Section: Application Domains
Security and Reliability of Network Control Protocols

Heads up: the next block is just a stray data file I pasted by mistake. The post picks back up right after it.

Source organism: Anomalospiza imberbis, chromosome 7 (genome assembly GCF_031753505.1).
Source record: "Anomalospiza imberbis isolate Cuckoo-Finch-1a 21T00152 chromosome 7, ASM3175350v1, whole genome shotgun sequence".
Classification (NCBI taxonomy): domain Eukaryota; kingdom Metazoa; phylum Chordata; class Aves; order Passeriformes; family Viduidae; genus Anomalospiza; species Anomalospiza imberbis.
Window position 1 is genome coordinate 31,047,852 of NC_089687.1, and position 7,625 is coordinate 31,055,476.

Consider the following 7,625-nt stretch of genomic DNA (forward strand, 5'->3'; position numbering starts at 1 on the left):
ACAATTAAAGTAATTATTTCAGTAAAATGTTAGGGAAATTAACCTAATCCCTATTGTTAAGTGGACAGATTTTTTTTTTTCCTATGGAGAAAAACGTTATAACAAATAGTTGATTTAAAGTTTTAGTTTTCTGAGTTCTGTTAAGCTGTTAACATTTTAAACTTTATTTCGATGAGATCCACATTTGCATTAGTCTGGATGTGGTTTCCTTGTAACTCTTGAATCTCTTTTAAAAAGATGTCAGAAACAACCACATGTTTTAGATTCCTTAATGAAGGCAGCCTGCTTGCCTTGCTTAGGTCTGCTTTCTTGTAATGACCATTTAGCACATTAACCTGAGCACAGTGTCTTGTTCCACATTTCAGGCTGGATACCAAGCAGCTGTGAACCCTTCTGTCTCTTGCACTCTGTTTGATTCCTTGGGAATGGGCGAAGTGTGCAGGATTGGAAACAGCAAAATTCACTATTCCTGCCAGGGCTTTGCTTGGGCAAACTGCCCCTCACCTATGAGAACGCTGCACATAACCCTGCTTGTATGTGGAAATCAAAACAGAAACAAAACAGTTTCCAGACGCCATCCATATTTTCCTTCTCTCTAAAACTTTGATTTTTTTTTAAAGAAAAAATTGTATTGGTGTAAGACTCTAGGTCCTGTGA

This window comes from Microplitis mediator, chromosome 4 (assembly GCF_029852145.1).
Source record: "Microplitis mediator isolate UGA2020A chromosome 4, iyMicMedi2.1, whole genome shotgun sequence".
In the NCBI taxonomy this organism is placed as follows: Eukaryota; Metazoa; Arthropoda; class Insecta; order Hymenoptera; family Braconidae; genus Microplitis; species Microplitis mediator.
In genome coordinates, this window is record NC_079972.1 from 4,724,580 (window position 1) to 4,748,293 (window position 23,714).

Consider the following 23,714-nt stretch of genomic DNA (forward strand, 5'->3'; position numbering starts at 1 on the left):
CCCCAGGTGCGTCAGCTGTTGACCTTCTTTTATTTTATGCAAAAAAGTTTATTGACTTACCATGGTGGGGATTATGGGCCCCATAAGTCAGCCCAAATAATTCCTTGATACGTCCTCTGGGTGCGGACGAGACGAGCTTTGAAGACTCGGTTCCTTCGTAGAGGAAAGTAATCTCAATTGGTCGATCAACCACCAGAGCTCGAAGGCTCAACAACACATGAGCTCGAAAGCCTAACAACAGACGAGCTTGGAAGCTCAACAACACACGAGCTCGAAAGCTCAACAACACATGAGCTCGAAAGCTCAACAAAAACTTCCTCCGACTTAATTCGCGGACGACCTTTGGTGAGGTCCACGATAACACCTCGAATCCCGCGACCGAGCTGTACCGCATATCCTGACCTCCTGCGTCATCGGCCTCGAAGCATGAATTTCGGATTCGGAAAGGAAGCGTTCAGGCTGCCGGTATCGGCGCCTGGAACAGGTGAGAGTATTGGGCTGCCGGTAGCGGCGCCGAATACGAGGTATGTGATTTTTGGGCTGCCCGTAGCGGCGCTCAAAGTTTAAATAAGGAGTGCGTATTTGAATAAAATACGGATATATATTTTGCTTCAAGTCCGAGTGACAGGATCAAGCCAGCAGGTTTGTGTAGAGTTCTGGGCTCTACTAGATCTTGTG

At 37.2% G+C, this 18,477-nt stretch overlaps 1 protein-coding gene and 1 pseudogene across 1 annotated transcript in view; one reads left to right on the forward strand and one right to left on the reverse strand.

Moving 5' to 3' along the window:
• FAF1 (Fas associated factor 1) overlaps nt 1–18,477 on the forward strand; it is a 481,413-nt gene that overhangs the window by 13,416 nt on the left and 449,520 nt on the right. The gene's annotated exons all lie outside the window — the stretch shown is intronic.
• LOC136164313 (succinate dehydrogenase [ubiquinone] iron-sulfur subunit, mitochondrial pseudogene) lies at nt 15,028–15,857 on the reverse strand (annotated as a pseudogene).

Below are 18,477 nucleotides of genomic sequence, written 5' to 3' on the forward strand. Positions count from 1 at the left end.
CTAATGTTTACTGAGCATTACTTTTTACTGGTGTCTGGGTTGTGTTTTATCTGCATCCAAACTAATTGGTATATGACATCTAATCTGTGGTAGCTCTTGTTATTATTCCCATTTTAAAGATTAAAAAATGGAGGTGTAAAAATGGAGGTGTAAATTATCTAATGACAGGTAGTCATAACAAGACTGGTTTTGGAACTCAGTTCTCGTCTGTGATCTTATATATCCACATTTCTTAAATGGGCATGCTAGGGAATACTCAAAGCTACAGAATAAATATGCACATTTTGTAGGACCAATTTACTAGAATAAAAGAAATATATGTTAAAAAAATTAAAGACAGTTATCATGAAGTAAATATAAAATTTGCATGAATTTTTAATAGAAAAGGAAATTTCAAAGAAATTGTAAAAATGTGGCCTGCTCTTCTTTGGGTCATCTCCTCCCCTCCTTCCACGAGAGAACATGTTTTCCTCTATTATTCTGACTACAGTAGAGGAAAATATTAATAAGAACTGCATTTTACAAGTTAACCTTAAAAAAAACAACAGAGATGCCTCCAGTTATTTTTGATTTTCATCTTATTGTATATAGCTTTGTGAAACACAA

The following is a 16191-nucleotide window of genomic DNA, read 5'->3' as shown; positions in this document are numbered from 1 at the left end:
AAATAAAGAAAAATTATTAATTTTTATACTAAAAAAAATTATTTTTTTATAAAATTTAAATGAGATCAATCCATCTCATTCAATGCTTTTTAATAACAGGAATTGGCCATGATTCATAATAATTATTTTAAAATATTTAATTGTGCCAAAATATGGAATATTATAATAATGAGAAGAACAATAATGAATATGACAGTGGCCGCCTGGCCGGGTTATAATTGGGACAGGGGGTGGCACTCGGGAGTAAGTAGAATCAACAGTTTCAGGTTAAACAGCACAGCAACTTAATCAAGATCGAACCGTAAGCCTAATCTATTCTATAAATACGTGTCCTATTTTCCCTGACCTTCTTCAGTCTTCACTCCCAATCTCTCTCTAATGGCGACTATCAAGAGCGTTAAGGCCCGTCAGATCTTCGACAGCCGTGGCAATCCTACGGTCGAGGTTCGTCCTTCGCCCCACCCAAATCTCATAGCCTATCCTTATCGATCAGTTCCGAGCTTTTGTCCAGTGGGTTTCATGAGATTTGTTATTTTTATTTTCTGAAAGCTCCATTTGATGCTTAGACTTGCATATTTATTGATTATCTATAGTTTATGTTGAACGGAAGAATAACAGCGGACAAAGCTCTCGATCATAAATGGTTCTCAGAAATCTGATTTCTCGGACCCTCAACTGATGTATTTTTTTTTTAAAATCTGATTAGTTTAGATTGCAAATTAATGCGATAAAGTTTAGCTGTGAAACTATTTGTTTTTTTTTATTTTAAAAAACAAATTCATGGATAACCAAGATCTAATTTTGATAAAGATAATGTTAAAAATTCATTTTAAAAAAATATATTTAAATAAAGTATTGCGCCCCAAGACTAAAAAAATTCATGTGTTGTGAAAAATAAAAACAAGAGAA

The main application domain for self-stabilizing and secure algorithms is LSDS where correct behaviours must be recovered within finite time. Typically, in a LSDS (such as a high performance computing system), a protocol is used to control the system, submit requests, retrieve results, and ensure that calculus is carried out accordingly to its specification. Yet, since the scale of the system is large, it is likely that nodes fail while the application is executing. While nodes that actually perform the calculus can fail unpredictably, a self-stabilizing and secure control protocol ensures that a user submitting a request will obtain the corresponding result within (presumably small) finite time. Examples of LSDS where self-stabilizing and secure algorithms are used, include global computing platforms, or peer to peer file sharing systems. Another application domain is routing protocols, which are used to carry out information between nodes that are not directly connected. Routing should be understood here in its most general acceptance, e.g. at the network level (Internet routing) or at the application level (on virtual topologies that are built on top of regular topologies in peer to peer systems). Since the topology (actual or virtual) evolves quickly through time, self-stabilization ensures that the routing protocol eventually provides accurate information. However, for the protocol to be useful, it is necessary that it provides extra guarantees either on the stabilization time (to recover quickly from failures) or on the routing time of messages sent when many faults occur. Finally, additional applications can be found in distributed systems that are composed of many autonomous agents that are able to communicate only to a limited set of nodes (due to geographical or power consumption constraints), and whose environment is evolving rapidly. Examples of such systems are wireless sensor networks (that are typically large of 10000+ nodes), mobile autonomous robots, etc. It is completely unrealistic to use centralized control on such networks because they are intrinsically distributed; still strong coordination is required to provide efficient use of resources (bandwidth, battery, etc.).